Birmingham’s new mayor discusses goals of communication, dedication

By: Mary Genson | Birmingham-Bloomfield Eagle | Published December 5, 2023

 Mayor Elaine McLain has recently been named as the mayor of Birmingham.

Mayor Elaine McLain has recently been named as the mayor of Birmingham.


BIRMINGHAM — At a City Commission meeting Nov. 13, Therese Longe officially passed the gavel to Elaine McLain. Longe nominated McLain to serve as mayor and was backed by a unanimous vote of the City Commission.

During the meeting, Longe shared some words in support of McLain.

“In addition to her significant experience and training, Mayor Pro Tem McLain’s skills are well-suited to the role of mayor. Importantly, she understands and respects the roles and duties of the commission and city government,” Longe said in the meeting. “She’s focused on process transparency, communication and teamwork, all skills that will be helpful in leading the commission. She listens respectfully to every resident and stakeholder who appears before the commission, and she’s always prepared and ready to offer thoughtful perspective. So there’s no question in my mind that Mayor Pro Tem McLain is qualified and ready to assume the position of mayor, and so I proudly nominate her as such.”

McLain is a daughter of immigrants who landed in Detroit and moved to Birmingham before she was born. At the time, people in their small community questioned their decision to move to Birmingham because it was so far away.

She said both of her parents would respond that they went “because they have great schools, because we can walk everywhere,” as her mother didn’t drive, “and because we are going to be included and feel good about our family and meet new people.”

As an alumna of the Birmingham Public Schools system, McLain attended Adams Elementary School, Derby Middle School and Seaholm High School. Growing up in Birmingham, she was involved in her community through activities such as gymnastics and music.

After graduating high school, she lived at home as she commuted back and forth to college to become a nurse. She is a psychiatric nurse by training.

She eventually retired to raise her three children. However, she decided to go back to work once they grew up.

“I wanted to do something, not just to put on my resume, but something I felt good about given the fact that so many people were so great to my parents when they started fresh here,” McLain said.

This mindset led her to become involved with the Birmingham Area Cable Board, which she was chair of for about 15 of the 16 years she was on the board. She was the first female and the youngest person to be chair. At the time, they did not have a lot of interaction with other governmental agencies, so they joined the National Association of Telecommunications Officers and Advisors. During her time on the board, she went to every conference and met people from all over the United States.

“I was a suburban mom who wasn’t working outside the home and trying to figure out how and why telecommunication law is what it is and how it could be better for us on the ground trying to educate our kids and connect with our parents,” McLain said. “And I figured it out and it just goes to show that learning more and having a lifelong learning path is not only invigorating, but extremely contagious, and the people around me were so excited that I was excited that they began to join and do similar volunteer activities in the city and the communities that they live in.”

McLain has served on several boards, including the NEXT senior center board and the Women Officials Network Foundation. She also volunteers as a substitute for Meals on Wheels through the senior center.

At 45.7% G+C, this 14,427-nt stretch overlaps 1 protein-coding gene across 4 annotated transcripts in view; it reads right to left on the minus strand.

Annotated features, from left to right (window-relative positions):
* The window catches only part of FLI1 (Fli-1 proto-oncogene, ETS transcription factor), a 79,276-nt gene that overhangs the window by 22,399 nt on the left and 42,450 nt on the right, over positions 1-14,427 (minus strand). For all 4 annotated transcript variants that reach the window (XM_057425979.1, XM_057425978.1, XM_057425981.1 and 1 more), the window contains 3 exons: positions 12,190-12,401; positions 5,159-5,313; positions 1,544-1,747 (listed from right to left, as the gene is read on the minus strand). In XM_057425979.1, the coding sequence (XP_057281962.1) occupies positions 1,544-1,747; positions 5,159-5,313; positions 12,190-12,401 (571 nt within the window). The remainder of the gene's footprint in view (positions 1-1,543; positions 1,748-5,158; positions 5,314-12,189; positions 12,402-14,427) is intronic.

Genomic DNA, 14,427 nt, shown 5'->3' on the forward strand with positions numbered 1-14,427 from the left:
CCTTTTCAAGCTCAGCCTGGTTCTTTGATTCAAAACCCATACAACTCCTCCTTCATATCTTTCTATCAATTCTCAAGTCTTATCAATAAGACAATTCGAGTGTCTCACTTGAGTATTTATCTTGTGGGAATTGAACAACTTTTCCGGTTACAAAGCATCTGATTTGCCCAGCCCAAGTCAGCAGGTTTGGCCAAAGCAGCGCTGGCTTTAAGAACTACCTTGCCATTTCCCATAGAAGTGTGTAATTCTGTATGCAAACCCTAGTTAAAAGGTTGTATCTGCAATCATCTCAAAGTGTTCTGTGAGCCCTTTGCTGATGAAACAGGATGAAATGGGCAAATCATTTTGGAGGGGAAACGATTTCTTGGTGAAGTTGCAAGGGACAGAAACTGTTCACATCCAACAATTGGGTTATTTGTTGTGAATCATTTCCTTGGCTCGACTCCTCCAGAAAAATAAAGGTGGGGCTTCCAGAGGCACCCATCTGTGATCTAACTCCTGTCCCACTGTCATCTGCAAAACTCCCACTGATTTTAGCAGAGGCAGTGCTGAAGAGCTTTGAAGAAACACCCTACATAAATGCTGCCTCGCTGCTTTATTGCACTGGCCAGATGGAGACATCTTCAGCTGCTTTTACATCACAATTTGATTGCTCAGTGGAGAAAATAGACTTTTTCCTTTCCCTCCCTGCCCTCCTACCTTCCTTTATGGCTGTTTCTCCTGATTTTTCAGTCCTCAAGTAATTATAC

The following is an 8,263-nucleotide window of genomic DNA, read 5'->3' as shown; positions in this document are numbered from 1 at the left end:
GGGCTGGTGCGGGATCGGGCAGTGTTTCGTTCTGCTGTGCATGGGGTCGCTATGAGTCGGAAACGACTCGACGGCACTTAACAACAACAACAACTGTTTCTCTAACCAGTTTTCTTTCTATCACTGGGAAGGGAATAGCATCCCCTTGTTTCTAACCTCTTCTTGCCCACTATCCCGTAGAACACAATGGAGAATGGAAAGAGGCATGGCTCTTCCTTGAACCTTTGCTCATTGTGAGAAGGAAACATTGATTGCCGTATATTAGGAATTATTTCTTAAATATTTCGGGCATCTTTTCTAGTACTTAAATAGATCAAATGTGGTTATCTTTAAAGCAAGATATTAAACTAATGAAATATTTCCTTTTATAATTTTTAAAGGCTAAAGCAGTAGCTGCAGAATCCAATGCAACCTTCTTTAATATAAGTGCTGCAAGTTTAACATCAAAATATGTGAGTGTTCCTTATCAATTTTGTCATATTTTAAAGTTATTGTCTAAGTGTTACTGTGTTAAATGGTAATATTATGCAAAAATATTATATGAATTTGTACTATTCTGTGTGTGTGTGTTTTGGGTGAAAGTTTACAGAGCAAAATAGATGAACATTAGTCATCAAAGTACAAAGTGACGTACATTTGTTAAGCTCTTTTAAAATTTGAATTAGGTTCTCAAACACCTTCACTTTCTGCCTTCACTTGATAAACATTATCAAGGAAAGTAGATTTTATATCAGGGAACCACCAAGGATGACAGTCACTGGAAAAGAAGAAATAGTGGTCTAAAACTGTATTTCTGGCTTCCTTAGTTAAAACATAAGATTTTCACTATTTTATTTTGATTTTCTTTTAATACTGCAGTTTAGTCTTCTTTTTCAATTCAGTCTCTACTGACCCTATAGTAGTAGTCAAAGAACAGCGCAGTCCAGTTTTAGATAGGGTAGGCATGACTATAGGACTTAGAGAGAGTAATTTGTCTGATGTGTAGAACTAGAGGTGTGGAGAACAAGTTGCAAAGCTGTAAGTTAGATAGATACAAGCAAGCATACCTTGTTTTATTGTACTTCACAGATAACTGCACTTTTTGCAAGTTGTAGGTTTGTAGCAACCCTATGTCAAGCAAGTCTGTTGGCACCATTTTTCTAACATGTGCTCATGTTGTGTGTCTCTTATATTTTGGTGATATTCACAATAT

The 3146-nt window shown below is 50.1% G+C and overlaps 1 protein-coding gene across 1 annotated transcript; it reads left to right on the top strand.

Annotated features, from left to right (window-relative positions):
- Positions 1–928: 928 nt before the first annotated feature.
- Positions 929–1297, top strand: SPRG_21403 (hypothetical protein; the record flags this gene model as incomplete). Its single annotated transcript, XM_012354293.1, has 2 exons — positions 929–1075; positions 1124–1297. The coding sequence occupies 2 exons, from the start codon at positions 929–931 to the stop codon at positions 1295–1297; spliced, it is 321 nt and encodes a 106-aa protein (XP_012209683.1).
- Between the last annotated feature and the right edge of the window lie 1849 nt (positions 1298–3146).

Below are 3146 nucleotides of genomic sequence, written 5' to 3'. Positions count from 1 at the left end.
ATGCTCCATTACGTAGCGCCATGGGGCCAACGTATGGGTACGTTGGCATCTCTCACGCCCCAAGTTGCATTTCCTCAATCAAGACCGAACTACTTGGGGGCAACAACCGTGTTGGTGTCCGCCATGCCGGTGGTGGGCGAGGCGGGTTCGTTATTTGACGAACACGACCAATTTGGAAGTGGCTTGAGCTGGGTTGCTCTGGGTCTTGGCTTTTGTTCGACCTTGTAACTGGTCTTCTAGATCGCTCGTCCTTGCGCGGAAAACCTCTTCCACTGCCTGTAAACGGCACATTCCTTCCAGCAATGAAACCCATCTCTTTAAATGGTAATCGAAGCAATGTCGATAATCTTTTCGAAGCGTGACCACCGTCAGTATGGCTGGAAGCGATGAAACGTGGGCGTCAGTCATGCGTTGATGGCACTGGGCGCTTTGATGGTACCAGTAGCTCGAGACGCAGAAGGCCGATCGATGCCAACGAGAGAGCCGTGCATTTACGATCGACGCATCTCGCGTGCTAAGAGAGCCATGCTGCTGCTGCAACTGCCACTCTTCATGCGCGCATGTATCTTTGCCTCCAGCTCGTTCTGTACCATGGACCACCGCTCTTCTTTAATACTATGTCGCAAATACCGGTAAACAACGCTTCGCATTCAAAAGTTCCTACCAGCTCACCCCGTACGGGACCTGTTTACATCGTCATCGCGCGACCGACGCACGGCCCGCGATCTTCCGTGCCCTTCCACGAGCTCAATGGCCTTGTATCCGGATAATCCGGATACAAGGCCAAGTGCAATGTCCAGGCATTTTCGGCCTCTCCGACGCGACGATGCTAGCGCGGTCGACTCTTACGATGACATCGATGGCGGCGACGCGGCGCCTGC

She was elected to the City Commission in 2021 and was named mayor pro tem in 2022.

When McLain ran for office, she said she decided to do it without any assistance. She ended up consulting with a professional who said they would help her come up with a tagline.

“I said, no, I’m not a politician. This is a nonpartisan office. I will create my own content. And all my content is my own work product, and whether it fails or whether it succeeds, I will be proud that that is my work product. It is my voice,” McLain said.

She said she took minimum contributions, and the association with other outside legal influence is not her style.

“My style is that I am my own content provider and I collaborate with others to solve problems,” McLain said.

As a city official, she said, her values are civility and respect first; transparency, government and decision making second; and collaborations with the public and stakeholders third.

“On our commission, we have a mix of experience in so many different areas, and we as a group are passionate about what we do and we are very passionate and committed to making it happen as a team,” McLain said.

McLain said she is personally interested in infrastructure and connectivity for all.

“When you were elected, it’s not about you,” McLain said. “You are a member of a team of seven. So while I stepped up to leadership, and I’m proud to do that, it’s not about what I think should be done. It is about what is best to be done for the citizens as a whole, and that is guided by the city manager and the commission.”

McLain said she is looking forward to being out in the community meeting with and answering the public’s questions.

“I am happy to say that I waited long enough to run for office that I am not currently full-time employed, and I can consider this volunteer position my priority and spend as much time as I can in the community at public events, at private events and doing what is called for,” McLain said. “My goal was never to run for office to get my face on the wall or cut a ribbon,” McLain said. “My goal was to honor my parents’ memory in the town that I grew up in and be a good example. And I hope that we will do that as a team. I really believe we will.”